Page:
What Long-Term Investors Can Learn from the Netflix Walkout

by: Laura McGee

Netflix’s recent controversial special “The Closer” calls into question the organization’s DEI mission and highlights the importance of inclusion in long-term performance.

On October 5th, Netflix released “The Closer” by comedian Dave Chappelle. Dave Chapelle openly called himself transphobic throughout, quipping that “and I pushed her off violently, [be]cause I’m transphobic.”

The special incited employees to blast Netflix on social media and host a virtual (well-publicized) walk-out, with support from celebrities like Angelica Ross and Dan Levy. Netflix suspended one employee and fired another, resulting in prominent coverage from outlets like Bloomberg and the NY Post.

For many employees and customers, Netflix’s support for “The Closer” calls into question the validity and sincerity of the companies’ DEI commitments. This is a problem. A Cone Communications study found that 73% of consumers will stop purchasing from brands that don’t share their view on social justice, and 76% of millennials conduct follow-up research to see if a business’s DEI promise is authentic.

At the same time, 72% of employees would leave their company for a more inclusive one. Given record churn levels, US companies and investors are learning that DEI integration into business strategy is essential for long-term performance.

 

How Does DEI Shape Company Performance?

At Diversio, we used artificial intelligence to analyze employee reviews and rank public companies for DEI performance. We found that the most inclusive companies outperform less inclusive by a significant margin in 9 out of 11 industries, including Information Technology. When employees feel safe and supported, they are more productive and engaged. Employees are then more likely to remain at the company and help attract top talent. They are more loyal to their company and less likely to engage in labor disruptions, like a walk-out.

This seemingly “soft” factor translates into hard numbers. In the IT sector, we found that companies ranked in the top quintile for inclusion improved their share price by 23% from June 2020 to September 2021, compared to 8% for the least inclusive companies.[1]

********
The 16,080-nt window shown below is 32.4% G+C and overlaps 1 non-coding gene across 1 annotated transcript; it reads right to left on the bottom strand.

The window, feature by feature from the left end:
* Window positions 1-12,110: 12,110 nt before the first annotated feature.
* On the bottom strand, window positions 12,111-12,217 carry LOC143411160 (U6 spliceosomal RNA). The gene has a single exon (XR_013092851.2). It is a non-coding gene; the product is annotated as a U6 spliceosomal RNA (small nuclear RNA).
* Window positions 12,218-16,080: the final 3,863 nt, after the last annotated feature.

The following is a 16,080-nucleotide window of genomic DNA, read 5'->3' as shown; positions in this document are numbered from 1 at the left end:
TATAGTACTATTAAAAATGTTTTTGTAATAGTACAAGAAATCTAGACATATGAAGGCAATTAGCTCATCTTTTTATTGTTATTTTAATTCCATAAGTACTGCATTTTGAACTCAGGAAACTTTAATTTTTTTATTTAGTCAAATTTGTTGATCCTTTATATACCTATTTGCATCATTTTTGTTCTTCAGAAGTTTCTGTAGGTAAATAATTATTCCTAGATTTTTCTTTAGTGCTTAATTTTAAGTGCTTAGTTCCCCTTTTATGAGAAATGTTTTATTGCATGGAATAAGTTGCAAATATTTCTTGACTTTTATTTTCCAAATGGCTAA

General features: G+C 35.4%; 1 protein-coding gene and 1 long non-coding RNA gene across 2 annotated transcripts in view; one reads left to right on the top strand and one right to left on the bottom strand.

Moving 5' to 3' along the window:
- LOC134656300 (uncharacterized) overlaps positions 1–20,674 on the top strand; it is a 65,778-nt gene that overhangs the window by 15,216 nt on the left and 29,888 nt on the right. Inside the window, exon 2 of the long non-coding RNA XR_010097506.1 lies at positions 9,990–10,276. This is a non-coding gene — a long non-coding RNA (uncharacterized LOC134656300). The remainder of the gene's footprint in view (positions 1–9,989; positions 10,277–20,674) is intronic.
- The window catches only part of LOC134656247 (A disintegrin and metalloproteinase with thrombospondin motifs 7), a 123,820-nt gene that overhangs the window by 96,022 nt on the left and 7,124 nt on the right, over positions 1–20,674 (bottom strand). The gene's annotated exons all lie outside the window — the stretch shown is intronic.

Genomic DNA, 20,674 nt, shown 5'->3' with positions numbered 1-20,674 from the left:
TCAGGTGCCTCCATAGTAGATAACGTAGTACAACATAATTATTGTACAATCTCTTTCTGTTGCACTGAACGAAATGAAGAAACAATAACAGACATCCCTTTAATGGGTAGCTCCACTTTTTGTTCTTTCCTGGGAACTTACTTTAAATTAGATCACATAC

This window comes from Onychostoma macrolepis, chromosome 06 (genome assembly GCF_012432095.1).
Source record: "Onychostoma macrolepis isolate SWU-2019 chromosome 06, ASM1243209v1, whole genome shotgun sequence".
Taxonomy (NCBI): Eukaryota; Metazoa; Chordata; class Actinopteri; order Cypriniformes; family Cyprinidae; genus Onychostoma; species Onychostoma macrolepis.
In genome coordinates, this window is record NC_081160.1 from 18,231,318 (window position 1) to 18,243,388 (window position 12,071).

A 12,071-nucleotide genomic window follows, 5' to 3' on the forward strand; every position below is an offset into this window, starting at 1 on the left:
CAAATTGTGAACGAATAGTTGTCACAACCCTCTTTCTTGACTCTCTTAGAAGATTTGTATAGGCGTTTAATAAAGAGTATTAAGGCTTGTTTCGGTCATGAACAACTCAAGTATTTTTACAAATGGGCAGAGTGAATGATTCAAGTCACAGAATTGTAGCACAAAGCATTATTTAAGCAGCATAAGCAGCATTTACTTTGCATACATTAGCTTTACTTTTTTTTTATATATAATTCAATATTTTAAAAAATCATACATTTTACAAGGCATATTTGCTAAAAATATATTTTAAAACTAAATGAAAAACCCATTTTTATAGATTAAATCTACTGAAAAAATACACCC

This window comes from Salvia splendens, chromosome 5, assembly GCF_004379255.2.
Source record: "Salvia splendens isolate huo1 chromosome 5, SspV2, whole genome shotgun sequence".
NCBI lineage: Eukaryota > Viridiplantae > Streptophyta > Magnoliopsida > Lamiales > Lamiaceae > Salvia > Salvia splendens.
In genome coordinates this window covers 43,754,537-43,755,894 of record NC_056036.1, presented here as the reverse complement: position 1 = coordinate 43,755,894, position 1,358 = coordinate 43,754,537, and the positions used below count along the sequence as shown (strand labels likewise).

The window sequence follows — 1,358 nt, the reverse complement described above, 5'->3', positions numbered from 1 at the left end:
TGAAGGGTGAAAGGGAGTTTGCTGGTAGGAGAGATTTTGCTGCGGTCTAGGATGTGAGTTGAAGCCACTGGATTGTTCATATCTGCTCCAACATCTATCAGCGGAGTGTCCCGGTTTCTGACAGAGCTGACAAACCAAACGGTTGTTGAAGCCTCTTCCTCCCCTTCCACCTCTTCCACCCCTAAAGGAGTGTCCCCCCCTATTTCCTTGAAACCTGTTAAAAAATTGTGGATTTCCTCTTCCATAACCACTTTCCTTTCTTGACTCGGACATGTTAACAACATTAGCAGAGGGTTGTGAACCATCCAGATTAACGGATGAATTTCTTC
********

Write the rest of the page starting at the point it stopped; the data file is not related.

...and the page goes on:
The takeaway: When looking at two companies with similar profiles and financial performance, the more inclusive company is more likely to outperform long-term. A more inclusive organization will also be more resilient to social and economic disruptions, like the pandemic or mass turnover. All else being equal, the more inclusive a company is, the lower-risk investment.

 

How Can Investors Determine DEI Performance of Potential Investments?

Diversity data is essential to evaluate a potential investment. At Diversio, we use our advanced analytics tool to score companies across three metrics: diversity of senior management and board directors, inclusion as reported by employee reviews, and the company’s commitment to do better in the future.

When looking at diversity, it’s essential to look beyond the Board and beyond gender. We find the correlation between Executive diversity and organizational diversity is stronger than the Board and the organizations because executives have a much more significant impact on day-to-day operations and culture.

When looking at inclusion, we look at employee feedback across six buckets: culture, fair management, career development, flexible work options, a safe work environment, and recruiting and hiring. Within these buckets, we look at the frequency of employee complaints about things like harassment, recourse, inclusive leadership, pay equity, and adequate resourcing. Examining these topics gives a picture of the overall inclusion of the company and its pain points.

When looking at commitment, we look at four broad categories: policy and governance, recruiting, employee engagement and organizational transparency, and disaggregated data. It is essential to review these policies in detail to determine whether they are solid and authentic. For example, when it comes to data collection and analysis, we ask questions like whether the company is doing the bare minimum to satisfy regulatory requirements or if it collects (and ultimately acts on) information about multiple kinds of diversity at all levels of its staff.

 

Moving Toward More Inclusive Investments

The Netflix walkout is just one example of employee demands for inclusion and equity. Investors can and should request data on workforce composition, employee experience, DEI policies, and programs to understand an investment’s future performance and risk. This information should give a clearer picture of which companies are likely to outperform and which investments might require a second look.

About Our Research
Diversio is the people intelligence platform that measures, tracks, and improves DEI. Using AI technology and human expertise, Diversio diagnoses pain points, benchmarks against peers, and creates action plans. Our AI analyzes data from investor portfolios, private organizations, and public companies, including the World Bank, Danone, and Microsoft. Diversio’s tool analyzes 1,200 academically verified strategic solutions based on an organization’s data to select the best to improve DEI.

[1] Performance analysis over the last 12 months of the FTSE100 index and the top 5 and bottom 5 stocks based on the Diversio D&I score ranking. It is a short time period, but it indicates an outperformance of the companies with a high score and an underperformance of the companies with a low score vs the overall index. Source: Yahoo Finance per June 30th, 2021. The data is based on net returns.

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What Long-Term Investors Can Learn from the Netflix Walkout